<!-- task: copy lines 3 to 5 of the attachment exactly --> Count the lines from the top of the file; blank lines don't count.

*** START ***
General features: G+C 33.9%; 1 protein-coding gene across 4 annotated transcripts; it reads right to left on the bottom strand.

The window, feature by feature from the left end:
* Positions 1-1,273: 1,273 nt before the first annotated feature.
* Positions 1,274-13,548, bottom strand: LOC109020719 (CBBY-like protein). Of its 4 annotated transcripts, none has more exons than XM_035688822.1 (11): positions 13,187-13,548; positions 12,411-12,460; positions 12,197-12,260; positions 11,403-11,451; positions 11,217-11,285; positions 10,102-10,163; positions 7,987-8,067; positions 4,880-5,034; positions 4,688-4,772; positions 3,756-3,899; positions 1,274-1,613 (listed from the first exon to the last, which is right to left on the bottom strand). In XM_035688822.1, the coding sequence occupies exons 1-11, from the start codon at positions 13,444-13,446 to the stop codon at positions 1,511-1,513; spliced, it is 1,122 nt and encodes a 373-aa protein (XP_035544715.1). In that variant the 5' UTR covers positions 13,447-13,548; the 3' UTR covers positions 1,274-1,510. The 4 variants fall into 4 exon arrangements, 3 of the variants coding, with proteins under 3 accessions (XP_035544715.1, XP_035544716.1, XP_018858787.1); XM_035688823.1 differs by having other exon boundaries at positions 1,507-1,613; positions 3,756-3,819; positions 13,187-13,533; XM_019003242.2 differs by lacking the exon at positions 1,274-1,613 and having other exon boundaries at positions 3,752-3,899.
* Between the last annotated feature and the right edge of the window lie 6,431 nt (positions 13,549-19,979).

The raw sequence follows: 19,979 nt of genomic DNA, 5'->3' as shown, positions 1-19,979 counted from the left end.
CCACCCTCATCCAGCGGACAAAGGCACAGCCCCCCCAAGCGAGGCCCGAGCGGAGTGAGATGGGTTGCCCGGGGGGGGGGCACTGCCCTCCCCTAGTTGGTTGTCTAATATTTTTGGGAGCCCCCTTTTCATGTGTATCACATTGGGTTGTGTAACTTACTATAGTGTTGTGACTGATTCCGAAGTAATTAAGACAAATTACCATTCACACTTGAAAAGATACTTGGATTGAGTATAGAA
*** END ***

* Positions 1-1,273: 1,273 nt before the first annotated feature.
* Positions 1,274-13,548, bottom strand: LOC109020719 (CBBY-like protein). Of its 4 annotated transcripts, none has more exons than XM_035688822.1 (11): positions 13,187-13,548; positions 12,411-12,460; positions 12,197-12,260; positions 11,403-11,451; positions 11,217-11,285; positions 10,102-10,163; positions 7,987-8,067; positions 4,880-5,034; positions 4,688-4,772; positions 3,756-3,899; positions 1,274-1,613 (listed from the first exon to the last, which is right to left on the bottom strand). In XM_035688822.1, the coding sequence occupies exons 1-11, from the start codon at positions 13,444-13,446 to the stop codon at positions 1,511-1,513; spliced, it is 1,122 nt and encodes a 373-aa protein (XP_035544715.1). In that variant the 5' UTR covers positions 13,447-13,548; the 3' UTR covers positions 1,274-1,510. The 4 variants fall into 4 exon arrangements, 3 of the variants coding, with proteins under 3 accessions (XP_035544715.1, XP_035544716.1, XP_018858787.1); XM_035688823.1 differs by having other exon boundaries at positions 1,507-1,613; positions 3,756-3,819; positions 13,187-13,533; XM_019003242.2 differs by lacking the exon at positions 1,274-1,613 and having other exon boundaries at positions 3,752-3,899.
* Between the last annotated feature and the right edge of the window lie 6,431 nt (positions 13,549-19,979).